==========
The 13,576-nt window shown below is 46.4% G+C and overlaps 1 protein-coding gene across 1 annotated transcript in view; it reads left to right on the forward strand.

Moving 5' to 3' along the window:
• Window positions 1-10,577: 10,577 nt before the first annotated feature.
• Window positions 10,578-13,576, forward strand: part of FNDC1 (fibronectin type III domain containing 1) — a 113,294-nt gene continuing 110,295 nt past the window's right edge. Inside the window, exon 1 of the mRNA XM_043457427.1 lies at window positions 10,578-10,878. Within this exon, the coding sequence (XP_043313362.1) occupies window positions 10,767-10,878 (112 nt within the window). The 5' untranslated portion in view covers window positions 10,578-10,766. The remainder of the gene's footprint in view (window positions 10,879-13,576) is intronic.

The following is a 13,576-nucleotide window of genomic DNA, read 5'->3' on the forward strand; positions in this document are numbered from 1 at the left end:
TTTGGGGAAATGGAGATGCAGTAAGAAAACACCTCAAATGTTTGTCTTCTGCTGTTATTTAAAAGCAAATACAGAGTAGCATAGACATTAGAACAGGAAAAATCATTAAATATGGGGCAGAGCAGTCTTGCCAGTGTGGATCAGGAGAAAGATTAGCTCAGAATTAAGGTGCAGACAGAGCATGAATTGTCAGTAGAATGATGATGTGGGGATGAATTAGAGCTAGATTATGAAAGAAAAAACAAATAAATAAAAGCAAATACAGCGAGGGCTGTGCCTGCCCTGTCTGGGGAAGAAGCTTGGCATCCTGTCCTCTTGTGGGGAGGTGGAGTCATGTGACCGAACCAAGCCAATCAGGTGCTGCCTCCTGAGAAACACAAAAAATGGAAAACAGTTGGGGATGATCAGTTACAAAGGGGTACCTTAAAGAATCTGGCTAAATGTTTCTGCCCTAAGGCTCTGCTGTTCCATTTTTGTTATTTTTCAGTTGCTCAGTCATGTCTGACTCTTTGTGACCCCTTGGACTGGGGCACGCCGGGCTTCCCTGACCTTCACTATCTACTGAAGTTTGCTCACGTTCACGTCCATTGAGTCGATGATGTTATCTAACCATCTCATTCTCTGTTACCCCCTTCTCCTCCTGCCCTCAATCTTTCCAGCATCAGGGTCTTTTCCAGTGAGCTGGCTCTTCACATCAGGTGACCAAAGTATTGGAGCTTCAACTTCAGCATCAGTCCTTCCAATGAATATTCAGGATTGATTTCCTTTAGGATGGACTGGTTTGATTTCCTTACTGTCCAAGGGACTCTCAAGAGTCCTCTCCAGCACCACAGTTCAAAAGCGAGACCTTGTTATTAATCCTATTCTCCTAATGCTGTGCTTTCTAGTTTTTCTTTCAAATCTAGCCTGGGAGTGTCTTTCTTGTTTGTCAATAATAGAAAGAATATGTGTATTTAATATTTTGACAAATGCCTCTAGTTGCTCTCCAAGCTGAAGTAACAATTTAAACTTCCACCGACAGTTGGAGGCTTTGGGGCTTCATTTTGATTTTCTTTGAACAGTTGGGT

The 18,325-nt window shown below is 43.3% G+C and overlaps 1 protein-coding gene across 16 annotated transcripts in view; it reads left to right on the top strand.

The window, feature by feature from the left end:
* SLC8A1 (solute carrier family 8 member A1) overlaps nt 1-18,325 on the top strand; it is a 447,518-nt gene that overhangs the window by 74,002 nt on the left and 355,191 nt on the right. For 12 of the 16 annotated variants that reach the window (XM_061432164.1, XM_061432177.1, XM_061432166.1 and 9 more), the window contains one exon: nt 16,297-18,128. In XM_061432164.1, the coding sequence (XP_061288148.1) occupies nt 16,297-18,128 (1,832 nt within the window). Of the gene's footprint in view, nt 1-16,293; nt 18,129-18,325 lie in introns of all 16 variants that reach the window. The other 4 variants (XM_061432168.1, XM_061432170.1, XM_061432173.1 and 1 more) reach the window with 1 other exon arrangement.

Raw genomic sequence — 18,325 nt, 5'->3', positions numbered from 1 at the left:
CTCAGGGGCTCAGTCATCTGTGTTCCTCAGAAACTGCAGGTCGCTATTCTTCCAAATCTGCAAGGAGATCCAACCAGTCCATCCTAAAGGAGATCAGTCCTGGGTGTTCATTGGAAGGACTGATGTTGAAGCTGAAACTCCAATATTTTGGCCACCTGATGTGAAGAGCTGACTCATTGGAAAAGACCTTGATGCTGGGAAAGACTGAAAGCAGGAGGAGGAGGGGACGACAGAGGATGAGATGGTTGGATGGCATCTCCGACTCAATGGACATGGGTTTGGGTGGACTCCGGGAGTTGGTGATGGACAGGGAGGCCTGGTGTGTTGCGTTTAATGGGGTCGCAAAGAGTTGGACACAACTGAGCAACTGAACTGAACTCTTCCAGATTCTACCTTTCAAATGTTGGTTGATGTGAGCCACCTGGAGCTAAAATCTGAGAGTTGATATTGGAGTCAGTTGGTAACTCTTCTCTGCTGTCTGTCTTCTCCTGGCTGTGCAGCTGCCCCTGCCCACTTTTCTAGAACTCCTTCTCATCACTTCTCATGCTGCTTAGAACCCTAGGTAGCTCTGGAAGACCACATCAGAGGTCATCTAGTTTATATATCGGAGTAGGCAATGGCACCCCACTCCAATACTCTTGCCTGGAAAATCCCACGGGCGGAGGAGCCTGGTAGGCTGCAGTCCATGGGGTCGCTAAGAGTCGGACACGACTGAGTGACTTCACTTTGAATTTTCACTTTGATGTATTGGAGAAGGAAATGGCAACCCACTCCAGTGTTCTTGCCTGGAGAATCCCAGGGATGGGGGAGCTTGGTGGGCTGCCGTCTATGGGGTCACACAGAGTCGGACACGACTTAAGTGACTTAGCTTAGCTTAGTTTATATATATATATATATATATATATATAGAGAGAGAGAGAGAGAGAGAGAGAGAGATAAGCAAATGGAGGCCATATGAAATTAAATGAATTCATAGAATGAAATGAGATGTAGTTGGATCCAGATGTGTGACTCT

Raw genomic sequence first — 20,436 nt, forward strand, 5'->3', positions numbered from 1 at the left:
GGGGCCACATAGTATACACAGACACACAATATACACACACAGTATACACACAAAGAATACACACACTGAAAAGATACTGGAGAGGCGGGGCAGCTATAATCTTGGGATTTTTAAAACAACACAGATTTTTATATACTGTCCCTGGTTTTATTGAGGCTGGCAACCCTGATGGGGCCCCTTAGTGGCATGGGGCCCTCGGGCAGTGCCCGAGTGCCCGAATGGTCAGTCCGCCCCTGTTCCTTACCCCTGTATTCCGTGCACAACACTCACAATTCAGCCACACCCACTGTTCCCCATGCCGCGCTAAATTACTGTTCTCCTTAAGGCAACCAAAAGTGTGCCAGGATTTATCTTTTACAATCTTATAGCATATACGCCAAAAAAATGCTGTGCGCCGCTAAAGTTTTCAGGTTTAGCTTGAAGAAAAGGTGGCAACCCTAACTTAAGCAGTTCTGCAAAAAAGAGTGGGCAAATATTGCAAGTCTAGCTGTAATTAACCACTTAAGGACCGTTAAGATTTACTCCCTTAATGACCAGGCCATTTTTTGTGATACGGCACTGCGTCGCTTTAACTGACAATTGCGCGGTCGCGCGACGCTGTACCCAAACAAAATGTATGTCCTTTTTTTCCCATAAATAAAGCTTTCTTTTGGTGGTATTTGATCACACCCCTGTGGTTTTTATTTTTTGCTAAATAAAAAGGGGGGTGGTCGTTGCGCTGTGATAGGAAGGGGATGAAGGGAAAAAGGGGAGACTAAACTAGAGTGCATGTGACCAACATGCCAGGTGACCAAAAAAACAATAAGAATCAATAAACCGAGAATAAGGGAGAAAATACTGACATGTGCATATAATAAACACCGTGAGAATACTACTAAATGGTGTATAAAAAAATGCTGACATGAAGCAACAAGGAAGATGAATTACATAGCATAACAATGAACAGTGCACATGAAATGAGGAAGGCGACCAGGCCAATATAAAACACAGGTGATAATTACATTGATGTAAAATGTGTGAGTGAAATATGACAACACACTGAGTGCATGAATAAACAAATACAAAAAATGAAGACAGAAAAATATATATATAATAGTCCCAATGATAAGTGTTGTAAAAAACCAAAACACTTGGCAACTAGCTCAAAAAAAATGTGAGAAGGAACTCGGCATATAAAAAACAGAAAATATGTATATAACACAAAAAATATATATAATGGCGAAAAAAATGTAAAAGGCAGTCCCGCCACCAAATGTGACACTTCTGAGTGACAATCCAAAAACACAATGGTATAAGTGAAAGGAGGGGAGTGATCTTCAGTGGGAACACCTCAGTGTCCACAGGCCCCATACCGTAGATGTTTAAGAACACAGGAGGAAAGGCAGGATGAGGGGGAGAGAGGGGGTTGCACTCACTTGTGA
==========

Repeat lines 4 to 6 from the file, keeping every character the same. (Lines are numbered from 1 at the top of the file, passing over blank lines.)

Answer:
• Window positions 10,578-13,576, forward strand: part of FNDC1 (fibronectin type III domain containing 1) — a 113,294-nt gene continuing 110,295 nt past the window's right edge. Inside the window, exon 1 of the mRNA XM_043457427.1 lies at window positions 10,578-10,878. Within this exon, the coding sequence (XP_043313362.1) occupies window positions 10,767-10,878 (112 nt within the window). The 5' untranslated portion in view covers window positions 10,578-10,766. The remainder of the gene's footprint in view (window positions 10,879-13,576) is intronic.

The following is a 13,576-nucleotide window of genomic DNA, read 5'->3' on the forward strand; positions in this document are numbered from 1 at the left end:
TTTGGGGAAATGGAGATGCAGTAAGAAAACACCTCAAATGTTTGTCTTCTGCTGTTATTTAAAAGCAAATACAGAGTAGCATAGACATTAGAACAGGAAAAATCATTAAATATGGGGCAGAGCAGTCTTGCCAGTGTGGATCAGGAGAAAGATTAGCTCAGAATTAAGGTGCAGACAGAGCATGAATTGTCAGTAGAATGATGATGTGGGGATGAATTAGAGCTAGATTATGAAAGAAAAAACAAATAAATAAAAGCAAATACAGCGAGGGCTGTGCCTGCCCTGTCTGGGGAAGAAGCTTGGCATCCTGTCCTCTTGTGGGGAGGTGGAGTCATGTGACCGAACCAAGCCAATCAGGTGCTGCCTCCTGAGAAACACAAAAAATGGAAAACAGTTGGGGATGATCAGTTACAAAGGGGTACCTTAAAGAATCTGGCTAAATGTTTCTGCCCTAAGGCTCTGCTGTTCCATTTTTGTTATTTTTCAGTTGCTCAGTCATGTCTGACTCTTTGTGACCCCTTGGACTGGGGCACGCCGGGCTTCCCTGACCTTCACTATCTACTGAAGTTTGCTCACGTTCACGTCCATTGAGTCGATGATGTTATCTAACCATCTCATTCTCTGTTACCCCCTTCTCCTCCTGCCCTCAATCTTTCCAGCATCAGGGTCTTTTCCAGTGAGCTGGCTCTTCACATCAGGTGACCAAAGTATTGGAGCTTCAACTTCAGCATCAGTCCTTCCAATGAATATTCAGGATTGATTTCCTTTAGGATGGACTGGTTTGATTTCCTTACTGTCCAAGGGACTCTCAAGAGTCCTCTCCAGCACCACAGTTCAAAAGCGAGACCTTGTTATTAATCCTATTCTCCTAATGCTGTGCTTTCTAGTTTTTCTTTCAAATCTAGCCTGGGAGTGTCTTTCTTGTTTGTCAATAATAGAAAGAATATGTGTATTTAATATTTTGACAAATGCCTCTAGTTGCTCTCCAAGCTGAAGTAACAATTTAAACTTCCACCGACAGTTGGAGGCTTTGGGGCTTCATTTTGATTTTCTTTGAACAGTTGGGT